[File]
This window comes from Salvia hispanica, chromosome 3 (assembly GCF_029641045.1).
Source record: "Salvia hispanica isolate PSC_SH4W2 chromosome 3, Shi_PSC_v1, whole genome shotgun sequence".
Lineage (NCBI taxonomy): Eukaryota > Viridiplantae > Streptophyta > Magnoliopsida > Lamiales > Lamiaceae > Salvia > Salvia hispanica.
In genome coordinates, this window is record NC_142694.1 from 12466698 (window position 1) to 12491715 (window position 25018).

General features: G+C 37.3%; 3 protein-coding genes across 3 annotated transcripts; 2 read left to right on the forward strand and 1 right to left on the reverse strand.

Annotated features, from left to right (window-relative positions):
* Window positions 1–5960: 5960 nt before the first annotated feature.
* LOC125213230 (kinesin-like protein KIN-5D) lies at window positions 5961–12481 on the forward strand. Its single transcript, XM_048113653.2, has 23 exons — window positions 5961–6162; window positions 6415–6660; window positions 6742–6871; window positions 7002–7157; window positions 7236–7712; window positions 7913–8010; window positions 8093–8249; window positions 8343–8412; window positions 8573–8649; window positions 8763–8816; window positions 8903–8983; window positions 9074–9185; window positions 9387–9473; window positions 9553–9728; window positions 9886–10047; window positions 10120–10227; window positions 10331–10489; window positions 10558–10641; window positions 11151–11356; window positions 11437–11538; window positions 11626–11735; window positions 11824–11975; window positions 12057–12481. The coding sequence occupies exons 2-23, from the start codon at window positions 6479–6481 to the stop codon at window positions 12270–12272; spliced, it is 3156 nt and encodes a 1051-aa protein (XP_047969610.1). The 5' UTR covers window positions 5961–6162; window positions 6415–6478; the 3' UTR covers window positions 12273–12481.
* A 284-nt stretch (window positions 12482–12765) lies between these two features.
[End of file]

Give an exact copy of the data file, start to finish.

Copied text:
This window comes from Salvia hispanica, chromosome 3 (assembly GCF_029641045.1).
Source record: "Salvia hispanica isolate PSC_SH4W2 chromosome 3, Shi_PSC_v1, whole genome shotgun sequence".
Lineage (NCBI taxonomy): Eukaryota > Viridiplantae > Streptophyta > Magnoliopsida > Lamiales > Lamiaceae > Salvia > Salvia hispanica.
In genome coordinates, this window is record NC_142694.1 from 12466698 (window position 1) to 12491715 (window position 25018).

General features: G+C 37.3%; 3 protein-coding genes across 3 annotated transcripts; 2 read left to right on the forward strand and 1 right to left on the reverse strand.

Annotated features, from left to right (window-relative positions):
* Window positions 1–5960: 5960 nt before the first annotated feature.
* LOC125213230 (kinesin-like protein KIN-5D) lies at window positions 5961–12481 on the forward strand. Its single transcript, XM_048113653.2, has 23 exons — window positions 5961–6162; window positions 6415–6660; window positions 6742–6871; window positions 7002–7157; window positions 7236–7712; window positions 7913–8010; window positions 8093–8249; window positions 8343–8412; window positions 8573–8649; window positions 8763–8816; window positions 8903–8983; window positions 9074–9185; window positions 9387–9473; window positions 9553–9728; window positions 9886–10047; window positions 10120–10227; window positions 10331–10489; window positions 10558–10641; window positions 11151–11356; window positions 11437–11538; window positions 11626–11735; window positions 11824–11975; window positions 12057–12481. The coding sequence occupies exons 2-23, from the start codon at window positions 6479–6481 to the stop codon at window positions 12270–12272; spliced, it is 3156 nt and encodes a 1051-aa protein (XP_047969610.1). The 5' UTR covers window positions 5961–6162; window positions 6415–6478; the 3' UTR covers window positions 12273–12481.
* A 284-nt stretch (window positions 12482–12765) lies between these two features.